While you may have to hunt around a bit to find a theater playing the indie film, The Stanford Prison Experiment, it will be well worth it if you enjoy thrillers based on true stories. The film is based on a Stanford University psychology study performed in 1971 where 24 students voluntarily applied to act out as either prison guards or inmates. Each was paid $25 a day, (a nice chuck of change back then), but it did require the inmates to stay in their mock prison 24 hours a day. The “guards” were to work either the day shift of the night. The study was to last for two weeks but they only made it through six days.
Billy Crudup gets all the accolades for playing the role of professor Dr. Philip Zimbardo, which he does an excellent job, but the tensions rests in the hands of the character actors playing the students who either give a chilling performance as intimidating guards or persecuted inmates. The film is a surprising psychological thriller, probably more so because it is based on true events. The real Dr. Zimbardo himself was on hand during the making of the film to assure its accuracy.
After a series of interviews, the 24 men were told that they were selected for their roles based on their talents or personalities or something, but in reality, they were chosen by a flip of a coin. Those chosen as inmates begin the experiment quite jovial, while those made into guards take their jobs too seriously. The inmates are stripped of their clothing, (given rag dresses to wear instead of pants and shirts) and given numbers instead of names. The guards are all dressed alike and wear sunglasses to appear unified. Rules are given in the form of a contract that each participant signs stating that no one is to touch the others in any way.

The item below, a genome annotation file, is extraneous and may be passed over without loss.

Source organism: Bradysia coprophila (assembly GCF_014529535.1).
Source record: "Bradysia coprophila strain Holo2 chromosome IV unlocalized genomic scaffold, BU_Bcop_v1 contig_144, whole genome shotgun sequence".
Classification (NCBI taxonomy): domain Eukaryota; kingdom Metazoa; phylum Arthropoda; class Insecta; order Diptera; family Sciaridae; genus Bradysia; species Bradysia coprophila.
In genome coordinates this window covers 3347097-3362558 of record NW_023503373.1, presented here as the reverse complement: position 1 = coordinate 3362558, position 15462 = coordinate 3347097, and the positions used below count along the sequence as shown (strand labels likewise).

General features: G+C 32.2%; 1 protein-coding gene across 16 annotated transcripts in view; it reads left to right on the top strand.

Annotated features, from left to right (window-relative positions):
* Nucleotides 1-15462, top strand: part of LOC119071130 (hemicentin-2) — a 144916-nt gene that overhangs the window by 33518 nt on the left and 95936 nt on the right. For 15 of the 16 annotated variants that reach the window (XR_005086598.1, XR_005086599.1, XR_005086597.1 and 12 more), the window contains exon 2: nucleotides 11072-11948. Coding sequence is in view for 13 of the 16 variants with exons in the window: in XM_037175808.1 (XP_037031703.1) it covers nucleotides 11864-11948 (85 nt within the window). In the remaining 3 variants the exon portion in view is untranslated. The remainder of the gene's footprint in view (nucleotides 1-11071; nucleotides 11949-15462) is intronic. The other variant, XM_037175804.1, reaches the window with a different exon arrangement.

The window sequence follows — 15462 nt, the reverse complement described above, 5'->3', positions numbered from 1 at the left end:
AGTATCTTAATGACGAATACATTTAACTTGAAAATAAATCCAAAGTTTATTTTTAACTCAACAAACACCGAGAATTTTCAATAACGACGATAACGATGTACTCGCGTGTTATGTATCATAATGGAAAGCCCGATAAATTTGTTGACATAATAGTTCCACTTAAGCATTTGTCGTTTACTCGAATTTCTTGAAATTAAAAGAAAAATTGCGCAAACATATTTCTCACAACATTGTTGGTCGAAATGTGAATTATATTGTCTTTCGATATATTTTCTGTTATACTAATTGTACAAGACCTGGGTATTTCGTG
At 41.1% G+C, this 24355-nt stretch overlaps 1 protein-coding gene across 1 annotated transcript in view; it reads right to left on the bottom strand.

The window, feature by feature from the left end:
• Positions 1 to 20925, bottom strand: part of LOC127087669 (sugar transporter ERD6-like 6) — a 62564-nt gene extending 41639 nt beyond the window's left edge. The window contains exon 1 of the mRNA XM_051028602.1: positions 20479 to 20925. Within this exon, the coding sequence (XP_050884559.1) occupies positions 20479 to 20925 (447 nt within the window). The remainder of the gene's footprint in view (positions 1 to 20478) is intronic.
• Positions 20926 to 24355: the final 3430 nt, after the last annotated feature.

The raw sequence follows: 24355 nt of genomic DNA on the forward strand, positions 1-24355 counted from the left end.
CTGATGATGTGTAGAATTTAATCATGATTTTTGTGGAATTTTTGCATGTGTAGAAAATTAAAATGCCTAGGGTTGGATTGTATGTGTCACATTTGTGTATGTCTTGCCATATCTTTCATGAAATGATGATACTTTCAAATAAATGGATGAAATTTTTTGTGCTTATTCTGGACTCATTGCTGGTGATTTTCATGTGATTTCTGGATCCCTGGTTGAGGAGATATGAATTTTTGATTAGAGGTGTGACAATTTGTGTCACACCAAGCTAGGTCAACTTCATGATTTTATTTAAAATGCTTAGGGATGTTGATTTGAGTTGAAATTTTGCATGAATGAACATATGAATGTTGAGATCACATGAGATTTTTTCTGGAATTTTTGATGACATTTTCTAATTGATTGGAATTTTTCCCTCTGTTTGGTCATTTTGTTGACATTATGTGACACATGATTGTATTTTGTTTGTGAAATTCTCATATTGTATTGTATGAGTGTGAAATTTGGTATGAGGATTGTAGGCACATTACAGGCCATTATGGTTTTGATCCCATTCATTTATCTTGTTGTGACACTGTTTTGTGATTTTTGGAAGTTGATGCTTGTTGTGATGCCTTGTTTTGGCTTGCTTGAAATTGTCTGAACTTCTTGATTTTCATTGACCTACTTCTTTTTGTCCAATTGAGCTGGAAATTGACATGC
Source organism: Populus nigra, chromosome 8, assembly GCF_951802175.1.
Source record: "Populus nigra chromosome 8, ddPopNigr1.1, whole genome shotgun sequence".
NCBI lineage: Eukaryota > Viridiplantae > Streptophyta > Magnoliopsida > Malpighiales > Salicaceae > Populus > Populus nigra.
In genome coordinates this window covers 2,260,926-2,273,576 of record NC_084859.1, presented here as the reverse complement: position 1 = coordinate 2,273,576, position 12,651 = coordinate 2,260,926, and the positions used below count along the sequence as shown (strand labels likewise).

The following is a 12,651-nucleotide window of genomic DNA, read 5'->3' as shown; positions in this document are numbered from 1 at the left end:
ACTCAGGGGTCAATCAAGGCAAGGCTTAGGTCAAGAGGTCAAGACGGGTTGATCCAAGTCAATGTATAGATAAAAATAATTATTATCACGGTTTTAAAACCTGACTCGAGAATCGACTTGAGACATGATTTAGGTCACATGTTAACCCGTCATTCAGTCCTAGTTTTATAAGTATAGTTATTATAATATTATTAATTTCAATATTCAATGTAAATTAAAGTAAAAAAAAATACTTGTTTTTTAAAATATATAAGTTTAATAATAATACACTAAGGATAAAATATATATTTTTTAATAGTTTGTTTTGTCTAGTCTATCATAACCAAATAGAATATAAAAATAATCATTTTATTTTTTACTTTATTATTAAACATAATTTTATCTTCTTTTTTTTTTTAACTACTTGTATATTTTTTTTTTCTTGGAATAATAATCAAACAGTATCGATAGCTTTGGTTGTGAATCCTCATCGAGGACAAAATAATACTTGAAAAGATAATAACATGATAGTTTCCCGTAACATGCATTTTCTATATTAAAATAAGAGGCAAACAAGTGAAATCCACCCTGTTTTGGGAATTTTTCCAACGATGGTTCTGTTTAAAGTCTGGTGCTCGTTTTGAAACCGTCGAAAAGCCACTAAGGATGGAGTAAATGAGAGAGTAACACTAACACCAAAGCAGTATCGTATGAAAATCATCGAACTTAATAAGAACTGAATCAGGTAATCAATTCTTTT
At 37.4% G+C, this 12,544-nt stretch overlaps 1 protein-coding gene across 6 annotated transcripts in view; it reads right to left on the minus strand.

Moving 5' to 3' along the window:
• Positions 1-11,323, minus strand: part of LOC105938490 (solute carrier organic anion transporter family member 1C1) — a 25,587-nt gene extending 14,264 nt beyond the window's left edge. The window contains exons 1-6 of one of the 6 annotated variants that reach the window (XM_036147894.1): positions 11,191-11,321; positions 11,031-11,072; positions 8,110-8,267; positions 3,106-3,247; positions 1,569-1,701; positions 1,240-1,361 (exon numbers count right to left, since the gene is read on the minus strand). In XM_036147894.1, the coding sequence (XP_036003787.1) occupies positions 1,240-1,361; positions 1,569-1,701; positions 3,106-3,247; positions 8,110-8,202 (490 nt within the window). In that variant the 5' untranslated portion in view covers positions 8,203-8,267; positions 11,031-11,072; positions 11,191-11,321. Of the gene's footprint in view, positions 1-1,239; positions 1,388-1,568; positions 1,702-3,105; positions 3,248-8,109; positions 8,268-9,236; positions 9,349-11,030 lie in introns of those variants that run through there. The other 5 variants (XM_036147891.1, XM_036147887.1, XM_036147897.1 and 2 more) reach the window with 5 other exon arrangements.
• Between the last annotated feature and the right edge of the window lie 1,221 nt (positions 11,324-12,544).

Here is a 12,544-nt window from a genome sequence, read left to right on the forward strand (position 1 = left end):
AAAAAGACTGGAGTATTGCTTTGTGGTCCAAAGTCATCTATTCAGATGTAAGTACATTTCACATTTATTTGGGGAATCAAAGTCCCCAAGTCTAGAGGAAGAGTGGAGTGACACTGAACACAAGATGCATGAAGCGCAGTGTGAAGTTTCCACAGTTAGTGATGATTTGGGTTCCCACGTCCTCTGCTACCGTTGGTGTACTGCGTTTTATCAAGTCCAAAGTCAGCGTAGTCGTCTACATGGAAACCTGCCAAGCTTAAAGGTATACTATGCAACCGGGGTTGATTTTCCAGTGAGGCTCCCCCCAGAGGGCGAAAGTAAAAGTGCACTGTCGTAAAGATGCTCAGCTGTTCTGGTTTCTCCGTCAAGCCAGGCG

The tension in this film sneaks up on you. One moment, the guys are playing around with each other but in no time at all, the mock guards become power hungry and create unrealistic and unnecessary tasks for the inmates to carry out just for fun. As tempers flare and push comes to shove, some of the inmates call “foul” on the breaking of the contract’s rules, but they are mostly ignored. The situation takes a toll on the weakest participants who start to believe that they are no longer a part of an experiment, but actually living in a prison. What is most chilling is that all this strange behavior happens under the watchful eyes of Zimbardo and his helpers with the study. One of those helpers has spent time in real prison, so he helps keep things real.
In the end, the film is a cautionary tale of how easy it is to abuse power and take advantage of others regardless of who you are. One of the guards made it very clear in his interview that he could never see himself acting as a guard and in the end, he becomes one of the worst. By the sixth day, some of the guards start to break down while others are having the time of their lives. And while no one actually dies from the event, the humiliation and break down of the inmates’ psyches is enough to make your stomach turn. The professor himself is guilty of letting things go too far and is stunned to find out what he has become in the process as well.
By watching the film, you would think that you would have a lot to talk about afterward, but in a way, it just makes you feel numb, but definitely worth while to see.